Travel

Insider’s Guide to San Francisco’s Chinatown

San Francisco Chinatown

Chinese immigrants originally developed Chinatown when they first began arriving in San Francisco in the 1850s. After an earthquake and fire destroyed most of the original San Francisco Chinatown in 1906, new immigrants along with the second and third generations of the original immigrants worked hard to rebuild it. San Francisco’s Chinatown remains the oldest located in a non-Asian country.

Four streets border modern-day Chinatown in San Francisco, which are Powell, Kearney, Bush, and Broadway Streets. Nearly 175 years after the first Chinese immigrants developed the 24-block radius known as Chinatown, the sub-city of San Francisco remains rich in cultural heritage. People visit Chinatown from all over the state, country, and world to experience authentic Chinese food, shopping, and experiences.

The Gift Given to the City of San Francisco by the Republic of China

As Chinese immigrants began settling in San Francisco in large numbers, representatives of their former home country saw fit to give them a gift of a large gate decorated with a replica of a dragon’s head. The gift, now referred to as the Dragon Gate, marks the entrance into Chinatown. People who have visited Chinatown in the past recommend starting at the front gate and getting plenty of photos of this historic treasure.

Travelers Should Also See These Historic Chinatown Landmarks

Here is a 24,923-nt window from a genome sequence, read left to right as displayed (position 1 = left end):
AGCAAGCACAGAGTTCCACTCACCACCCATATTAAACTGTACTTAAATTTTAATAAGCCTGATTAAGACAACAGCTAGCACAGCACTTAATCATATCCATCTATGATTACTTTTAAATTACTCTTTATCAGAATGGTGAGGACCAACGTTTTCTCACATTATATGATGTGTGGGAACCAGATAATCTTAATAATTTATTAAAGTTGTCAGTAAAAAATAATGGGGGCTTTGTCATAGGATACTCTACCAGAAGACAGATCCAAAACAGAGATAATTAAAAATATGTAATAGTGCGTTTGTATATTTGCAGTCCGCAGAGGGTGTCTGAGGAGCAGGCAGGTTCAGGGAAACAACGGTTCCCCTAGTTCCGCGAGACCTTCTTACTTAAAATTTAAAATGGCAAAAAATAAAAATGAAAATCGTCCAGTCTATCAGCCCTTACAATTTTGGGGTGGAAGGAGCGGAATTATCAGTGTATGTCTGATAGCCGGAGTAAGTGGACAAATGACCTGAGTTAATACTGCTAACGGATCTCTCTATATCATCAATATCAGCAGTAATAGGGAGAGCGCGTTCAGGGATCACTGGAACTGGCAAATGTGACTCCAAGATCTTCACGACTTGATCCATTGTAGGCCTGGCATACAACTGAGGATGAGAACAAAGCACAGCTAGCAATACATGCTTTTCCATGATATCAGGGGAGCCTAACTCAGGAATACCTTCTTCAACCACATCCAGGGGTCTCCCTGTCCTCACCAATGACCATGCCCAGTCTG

The history of San Francisco’s Chinatown pre-dates its physical presence by approximately five years. On July 9, 1846, the first settlers in the area raised the Chinese flag in Portsmouth Square. Visitors to the area can still see the exact location today.

One of the earliest buildings to go up in San Francisco’s Chinatown was St. Mary’s Church located at the intersection of California Street and Grant Avenue. Newly-arrived residents from China built the church themselves in 1853. Sadly, the church was one of the dozens of buildings to fall victim to the great earthquake and fire in San Francisco in 1906.

Just as they had the first time, members of San Francisco’s Chinatown community came together to rebuild the church. St. Mary’s reopened its doors just one year later in 1907. The church remains in the same condition over 100 years later.

Where to Eat in Chinatown

For an area with a radius of only two city miles, San Francisco’s Chinatown offers dozens of restaurants to meet any culinary need. People can find 12 unique restaurants on Jackson Street alone that extend to Kearney Street and Grant Street. Chinatown visitors looking for authentic dishes containing noodles, rice, peppers, and dumplings will not feel disappointed.

Chinatown visitors who just want a light snack can find one at one of several bakeries. Egg custard is a particular favorite. People who want to enjoy a snack and learn something at the same time should stop at the Chinese Fortune Cookie Factory for a tour and product sampling.

Parking Can Be Difficult in Chinatown

Finding an open spot to park on the street in Chinatown is rare, but it does happen. Most people choose to leave their car in a paid parking lot or use public transportation to get to the area. Joining an organized tour is another option. Besides having a tour guide, not having to think about parking at all is a huge benefit of signing up for a group tour.

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